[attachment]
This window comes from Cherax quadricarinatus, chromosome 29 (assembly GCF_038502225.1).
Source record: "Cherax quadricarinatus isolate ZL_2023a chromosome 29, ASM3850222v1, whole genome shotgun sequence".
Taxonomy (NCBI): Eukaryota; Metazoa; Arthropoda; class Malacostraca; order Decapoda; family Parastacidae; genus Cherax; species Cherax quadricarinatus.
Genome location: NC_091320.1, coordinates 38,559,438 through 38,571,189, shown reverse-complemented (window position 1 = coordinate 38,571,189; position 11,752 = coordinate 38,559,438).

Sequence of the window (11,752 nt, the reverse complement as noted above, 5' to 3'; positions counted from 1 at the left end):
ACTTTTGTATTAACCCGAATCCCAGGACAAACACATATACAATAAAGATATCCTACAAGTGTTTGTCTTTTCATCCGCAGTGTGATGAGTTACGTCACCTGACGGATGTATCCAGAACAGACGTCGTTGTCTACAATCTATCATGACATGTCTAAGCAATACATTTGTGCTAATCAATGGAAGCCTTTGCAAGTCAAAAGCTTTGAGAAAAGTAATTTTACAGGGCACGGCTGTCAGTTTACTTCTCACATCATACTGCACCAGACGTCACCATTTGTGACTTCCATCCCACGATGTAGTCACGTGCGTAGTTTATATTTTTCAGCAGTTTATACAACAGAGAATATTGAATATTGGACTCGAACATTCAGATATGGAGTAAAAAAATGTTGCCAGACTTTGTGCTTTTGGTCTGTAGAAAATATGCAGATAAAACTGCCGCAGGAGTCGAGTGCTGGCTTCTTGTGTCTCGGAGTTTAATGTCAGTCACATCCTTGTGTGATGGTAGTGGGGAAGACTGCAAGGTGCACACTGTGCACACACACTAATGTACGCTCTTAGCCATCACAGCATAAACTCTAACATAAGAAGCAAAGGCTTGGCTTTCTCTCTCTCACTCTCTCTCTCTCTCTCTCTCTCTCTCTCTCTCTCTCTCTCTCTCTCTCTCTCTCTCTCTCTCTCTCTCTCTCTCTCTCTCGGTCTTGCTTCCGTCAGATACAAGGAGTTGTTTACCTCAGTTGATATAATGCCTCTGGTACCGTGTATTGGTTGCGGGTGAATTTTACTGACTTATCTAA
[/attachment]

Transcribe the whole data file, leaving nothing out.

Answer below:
This window comes from Cherax quadricarinatus, chromosome 29 (assembly GCF_038502225.1).
Source record: "Cherax quadricarinatus isolate ZL_2023a chromosome 29, ASM3850222v1, whole genome shotgun sequence".
Taxonomy (NCBI): Eukaryota; Metazoa; Arthropoda; class Malacostraca; order Decapoda; family Parastacidae; genus Cherax; species Cherax quadricarinatus.
Genome location: NC_091320.1, coordinates 38,559,438 through 38,571,189, shown reverse-complemented (window position 1 = coordinate 38,571,189; position 11,752 = coordinate 38,559,438).

Sequence of the window (11,752 nt, the reverse complement as noted above, 5' to 3'; positions counted from 1 at the left end):
ACTTTTGTATTAACCCGAATCCCAGGACAAACACATATACAATAAAGATATCCTACAAGTGTTTGTCTTTTCATCCGCAGTGTGATGAGTTACGTCACCTGACGGATGTATCCAGAACAGACGTCGTTGTCTACAATCTATCATGACATGTCTAAGCAATACATTTGTGCTAATCAATGGAAGCCTTTGCAAGTCAAAAGCTTTGAGAAAAGTAATTTTACAGGGCACGGCTGTCAGTTTACTTCTCACATCATACTGCACCAGACGTCACCATTTGTGACTTCCATCCCACGATGTAGTCACGTGCGTAGTTTATATTTTTCAGCAGTTTATACAACAGAGAATATTGAATATTGGACTCGAACATTCAGATATGGAGTAAAAAAATGTTGCCAGACTTTGTGCTTTTGGTCTGTAGAAAATATGCAGATAAAACTGCCGCAGGAGTCGAGTGCTGGCTTCTTGTGTCTCGGAGTTTAATGTCAGTCACATCCTTGTGTGATGGTAGTGGGGAAGACTGCAAGGTGCACACTGTGCACACACACTAATGTACGCTCTTAGCCATCACAGCATAAACTCTAACATAAGAAGCAAAGGCTTGGCTTTCTCTCTCTCACTCTCTCTCTCTCTCTCTCTCTCTCTCTCTCTCTCTCTCTCTCTCTCTCTCTCTCTCTCTCTCTCTCTCTCTCTCTCTCTCGGTCTTGCTTCCGTCAGATACAAGGAGTTGTTTACCTCAGTTGATATAATGCCTCTGGTACCGTGTATTGGTTGCGGGTGAATTTTACTGACTTATCTAA